The dreamy and diffused beauty of the sceneries mismatch a little with the awkward and silly birds, but this strangely existential love story somehow works anyway.
A charming, mild, slow, repetitive, unresolved, and ultimately sad comedy of manners with exquisite details. Maybe in my book of both wit and whimsy.
Ironically, this is a story about truth and lies presented in a rather untruthful way. The recurring question is »Why?«: Why did Frost really want to interview Nixon? Why did Nixon want be interviewed? And why on Earth did Ron Howard want to do this movie in this manner?
Some of these questions are partially answered, others not at all. Well-crafted and quite interesting to watch, but hardly in my book of talking heads.
A delightful, unconventional, slightly ironic take on an old russian animal fable. Exquisitely made with multi-layered, folk art-influenced backgrounds and some quite funny cut-outs.
Norshteyn’s third work as director is deceptively simple and very enjoyable. Not in my book of housing problems, however.
Yuriy Norshteyn’s second endeavor is a medieval-looking cut-out stop-motion animation with glowing colours plus some evocative and nice-looking effects, even if the film taken as a whole is too limited and »empty« to have much staying power in my mind.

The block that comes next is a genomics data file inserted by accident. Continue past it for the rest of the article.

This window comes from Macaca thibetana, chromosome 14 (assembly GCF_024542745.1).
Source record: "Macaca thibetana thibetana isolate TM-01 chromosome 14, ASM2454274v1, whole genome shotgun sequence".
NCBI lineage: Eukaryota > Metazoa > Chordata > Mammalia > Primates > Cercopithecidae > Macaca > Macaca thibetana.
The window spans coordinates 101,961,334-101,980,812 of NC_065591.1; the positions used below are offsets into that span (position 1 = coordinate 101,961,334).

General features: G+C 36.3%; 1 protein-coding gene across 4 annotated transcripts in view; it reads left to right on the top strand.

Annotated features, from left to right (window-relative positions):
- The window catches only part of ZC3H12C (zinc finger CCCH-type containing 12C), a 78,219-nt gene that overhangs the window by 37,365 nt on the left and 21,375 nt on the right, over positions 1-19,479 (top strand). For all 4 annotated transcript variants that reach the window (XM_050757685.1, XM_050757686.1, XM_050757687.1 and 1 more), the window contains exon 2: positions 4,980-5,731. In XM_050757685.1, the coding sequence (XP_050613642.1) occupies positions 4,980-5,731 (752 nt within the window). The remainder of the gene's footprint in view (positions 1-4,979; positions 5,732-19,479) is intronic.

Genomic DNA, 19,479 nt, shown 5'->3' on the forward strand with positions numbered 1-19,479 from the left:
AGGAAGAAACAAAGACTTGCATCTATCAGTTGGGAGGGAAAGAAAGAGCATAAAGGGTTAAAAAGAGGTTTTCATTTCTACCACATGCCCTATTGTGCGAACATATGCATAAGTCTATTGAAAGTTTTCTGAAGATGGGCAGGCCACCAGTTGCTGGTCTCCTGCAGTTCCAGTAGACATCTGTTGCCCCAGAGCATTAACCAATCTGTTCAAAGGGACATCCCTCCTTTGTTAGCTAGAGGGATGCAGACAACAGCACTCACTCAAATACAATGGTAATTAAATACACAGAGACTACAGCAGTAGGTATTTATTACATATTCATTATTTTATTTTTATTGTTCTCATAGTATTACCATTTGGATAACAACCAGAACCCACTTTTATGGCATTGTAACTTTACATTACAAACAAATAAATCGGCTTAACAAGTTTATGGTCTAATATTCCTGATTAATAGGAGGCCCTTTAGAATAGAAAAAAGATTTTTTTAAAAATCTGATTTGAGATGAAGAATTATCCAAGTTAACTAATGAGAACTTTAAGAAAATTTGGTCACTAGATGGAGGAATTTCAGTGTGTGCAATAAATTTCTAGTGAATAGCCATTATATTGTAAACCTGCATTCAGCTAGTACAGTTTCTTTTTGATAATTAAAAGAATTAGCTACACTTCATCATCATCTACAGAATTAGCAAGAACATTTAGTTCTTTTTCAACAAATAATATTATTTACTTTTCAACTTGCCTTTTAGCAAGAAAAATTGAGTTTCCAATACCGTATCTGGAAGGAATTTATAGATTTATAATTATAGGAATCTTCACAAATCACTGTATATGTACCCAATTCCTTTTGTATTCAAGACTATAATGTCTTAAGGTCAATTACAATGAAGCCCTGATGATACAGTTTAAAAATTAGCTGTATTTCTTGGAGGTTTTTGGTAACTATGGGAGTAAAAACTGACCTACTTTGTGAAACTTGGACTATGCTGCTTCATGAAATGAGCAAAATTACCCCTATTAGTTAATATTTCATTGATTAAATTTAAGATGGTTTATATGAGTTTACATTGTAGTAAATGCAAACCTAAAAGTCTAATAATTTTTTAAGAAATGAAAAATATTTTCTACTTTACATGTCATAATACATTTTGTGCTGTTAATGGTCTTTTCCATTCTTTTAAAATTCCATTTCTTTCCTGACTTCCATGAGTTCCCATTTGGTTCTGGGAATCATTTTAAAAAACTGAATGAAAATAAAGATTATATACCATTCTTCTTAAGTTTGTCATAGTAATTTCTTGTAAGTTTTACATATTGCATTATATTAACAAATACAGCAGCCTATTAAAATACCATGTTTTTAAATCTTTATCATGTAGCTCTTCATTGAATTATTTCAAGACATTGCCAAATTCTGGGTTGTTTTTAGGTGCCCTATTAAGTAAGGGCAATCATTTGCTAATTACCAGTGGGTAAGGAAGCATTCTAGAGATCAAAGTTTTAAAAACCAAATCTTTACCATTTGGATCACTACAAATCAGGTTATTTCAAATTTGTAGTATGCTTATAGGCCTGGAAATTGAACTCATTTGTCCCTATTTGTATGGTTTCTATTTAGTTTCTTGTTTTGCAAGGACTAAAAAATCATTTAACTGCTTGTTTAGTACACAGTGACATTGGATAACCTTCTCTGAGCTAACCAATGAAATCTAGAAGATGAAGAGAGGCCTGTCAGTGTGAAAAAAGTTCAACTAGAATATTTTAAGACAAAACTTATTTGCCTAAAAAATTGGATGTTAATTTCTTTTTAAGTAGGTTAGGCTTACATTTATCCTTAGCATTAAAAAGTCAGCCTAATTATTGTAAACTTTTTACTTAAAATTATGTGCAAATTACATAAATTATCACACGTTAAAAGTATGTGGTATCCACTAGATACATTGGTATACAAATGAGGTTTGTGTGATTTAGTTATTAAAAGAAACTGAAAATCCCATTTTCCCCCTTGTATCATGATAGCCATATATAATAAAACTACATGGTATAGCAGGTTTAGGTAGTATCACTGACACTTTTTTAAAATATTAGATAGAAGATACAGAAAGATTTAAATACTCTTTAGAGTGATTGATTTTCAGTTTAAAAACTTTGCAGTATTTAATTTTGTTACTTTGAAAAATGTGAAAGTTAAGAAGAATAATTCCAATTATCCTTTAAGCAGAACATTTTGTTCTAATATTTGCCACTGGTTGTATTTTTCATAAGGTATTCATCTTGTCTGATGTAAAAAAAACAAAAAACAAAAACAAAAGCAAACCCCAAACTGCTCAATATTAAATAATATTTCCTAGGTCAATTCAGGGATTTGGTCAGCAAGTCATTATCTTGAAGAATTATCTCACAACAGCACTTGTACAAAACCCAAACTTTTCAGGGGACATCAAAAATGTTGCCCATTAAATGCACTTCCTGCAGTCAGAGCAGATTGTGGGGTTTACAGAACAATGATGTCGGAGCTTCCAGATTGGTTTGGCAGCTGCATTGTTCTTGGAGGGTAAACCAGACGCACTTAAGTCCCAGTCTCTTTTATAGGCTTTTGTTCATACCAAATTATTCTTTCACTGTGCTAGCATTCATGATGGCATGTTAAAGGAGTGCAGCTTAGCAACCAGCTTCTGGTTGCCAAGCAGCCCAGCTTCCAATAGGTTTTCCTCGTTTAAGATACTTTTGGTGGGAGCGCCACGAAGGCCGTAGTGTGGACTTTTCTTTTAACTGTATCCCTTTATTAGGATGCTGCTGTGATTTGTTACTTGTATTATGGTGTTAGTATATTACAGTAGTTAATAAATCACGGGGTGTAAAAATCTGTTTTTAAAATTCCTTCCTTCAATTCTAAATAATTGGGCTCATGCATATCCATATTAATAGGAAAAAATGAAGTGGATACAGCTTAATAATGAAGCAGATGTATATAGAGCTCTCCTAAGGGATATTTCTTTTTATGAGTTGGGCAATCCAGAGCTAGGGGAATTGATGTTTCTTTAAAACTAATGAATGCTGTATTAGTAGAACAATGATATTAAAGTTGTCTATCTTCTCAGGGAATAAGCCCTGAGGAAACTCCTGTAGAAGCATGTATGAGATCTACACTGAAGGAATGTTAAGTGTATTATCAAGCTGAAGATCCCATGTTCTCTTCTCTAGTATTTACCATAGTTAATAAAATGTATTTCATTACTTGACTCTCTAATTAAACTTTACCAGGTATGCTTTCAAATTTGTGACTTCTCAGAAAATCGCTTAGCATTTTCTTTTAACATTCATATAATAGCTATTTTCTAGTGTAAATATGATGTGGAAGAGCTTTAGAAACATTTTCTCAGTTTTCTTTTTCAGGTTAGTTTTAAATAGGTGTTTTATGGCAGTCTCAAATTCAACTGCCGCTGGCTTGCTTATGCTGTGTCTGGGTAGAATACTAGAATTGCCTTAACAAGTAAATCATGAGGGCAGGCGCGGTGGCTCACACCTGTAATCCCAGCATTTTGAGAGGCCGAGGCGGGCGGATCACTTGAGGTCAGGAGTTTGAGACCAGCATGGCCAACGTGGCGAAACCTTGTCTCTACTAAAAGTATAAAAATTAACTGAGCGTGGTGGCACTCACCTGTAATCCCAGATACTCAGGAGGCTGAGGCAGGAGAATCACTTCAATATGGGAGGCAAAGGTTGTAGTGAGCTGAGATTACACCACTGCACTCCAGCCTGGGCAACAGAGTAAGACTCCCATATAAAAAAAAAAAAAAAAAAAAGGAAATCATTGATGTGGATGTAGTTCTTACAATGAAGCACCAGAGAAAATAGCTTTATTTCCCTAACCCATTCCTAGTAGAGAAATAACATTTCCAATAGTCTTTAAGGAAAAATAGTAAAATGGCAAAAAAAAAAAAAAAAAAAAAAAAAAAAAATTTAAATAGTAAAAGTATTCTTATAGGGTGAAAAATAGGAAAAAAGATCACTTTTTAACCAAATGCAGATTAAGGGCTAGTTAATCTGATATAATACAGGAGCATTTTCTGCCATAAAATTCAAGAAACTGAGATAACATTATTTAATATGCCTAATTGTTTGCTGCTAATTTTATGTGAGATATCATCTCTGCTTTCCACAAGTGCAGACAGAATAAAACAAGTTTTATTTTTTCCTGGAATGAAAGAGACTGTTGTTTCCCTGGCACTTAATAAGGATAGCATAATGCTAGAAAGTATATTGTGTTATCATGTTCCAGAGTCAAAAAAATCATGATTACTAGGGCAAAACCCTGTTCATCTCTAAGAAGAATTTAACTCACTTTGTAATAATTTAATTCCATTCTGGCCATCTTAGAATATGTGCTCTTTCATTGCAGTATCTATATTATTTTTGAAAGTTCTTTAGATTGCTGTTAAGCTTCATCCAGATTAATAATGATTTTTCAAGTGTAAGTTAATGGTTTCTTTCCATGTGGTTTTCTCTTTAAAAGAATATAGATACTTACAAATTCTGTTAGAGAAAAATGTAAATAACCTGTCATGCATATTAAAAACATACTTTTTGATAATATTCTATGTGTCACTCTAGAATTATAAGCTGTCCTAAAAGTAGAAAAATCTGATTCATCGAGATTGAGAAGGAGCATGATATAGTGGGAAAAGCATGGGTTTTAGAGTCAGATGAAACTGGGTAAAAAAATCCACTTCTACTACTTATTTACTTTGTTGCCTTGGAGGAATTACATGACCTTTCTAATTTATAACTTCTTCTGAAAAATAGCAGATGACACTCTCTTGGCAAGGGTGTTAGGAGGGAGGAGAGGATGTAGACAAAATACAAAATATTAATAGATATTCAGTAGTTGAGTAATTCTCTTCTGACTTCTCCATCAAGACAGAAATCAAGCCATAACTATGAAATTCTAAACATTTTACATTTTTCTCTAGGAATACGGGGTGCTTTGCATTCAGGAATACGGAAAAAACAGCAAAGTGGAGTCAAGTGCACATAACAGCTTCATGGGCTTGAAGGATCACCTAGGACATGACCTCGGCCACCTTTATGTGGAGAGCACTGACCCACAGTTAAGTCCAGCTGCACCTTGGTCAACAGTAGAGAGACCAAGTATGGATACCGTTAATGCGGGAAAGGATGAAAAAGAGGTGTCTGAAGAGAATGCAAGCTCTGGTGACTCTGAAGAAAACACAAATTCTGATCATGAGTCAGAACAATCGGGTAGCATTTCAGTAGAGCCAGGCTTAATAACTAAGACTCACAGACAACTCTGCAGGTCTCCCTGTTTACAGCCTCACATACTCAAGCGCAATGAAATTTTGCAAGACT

A fresco-based war of legends depicted as a solemn sea of black and red. An interesting visual exeperiment, but not in my book of battle.
A slow, low-key visual poem of sorts, meticulously animated in an appealing mix of 3D realism and rather extreme geometric stylization.
The fox wanders aimlessly through breathtaking surroundings. Nothing much really happens storywise, but I still think I’ll keep this in my book of beautiful whimsy.
Fragments of Tatlin’s tower, billowing red flags, Shostakovich. Grey cubist cityscapes superimposed upon one another, with constructivist text. The swirling movement of the people is a rebellious dance impossible to stop. Capitalism, royalty, and religion are swept away by the fiery tidal wave of history. With Lenin towards victory!
Yuriy Norshteyn’s directorial debut is nine minutes of blatant agitprop, with beautiful collage-styled animation paying homage to the montage techniques of Eisenstein and soviet art from the 1920s.
In my book of retro execution. I don’t give much for the revolutionary nostalgia of the actual content, however.
Synthetic-looking short about an old woman on a picnic with a weird – and extremely hungry! – little creature.
Rather odd. Maybe in my book of eating.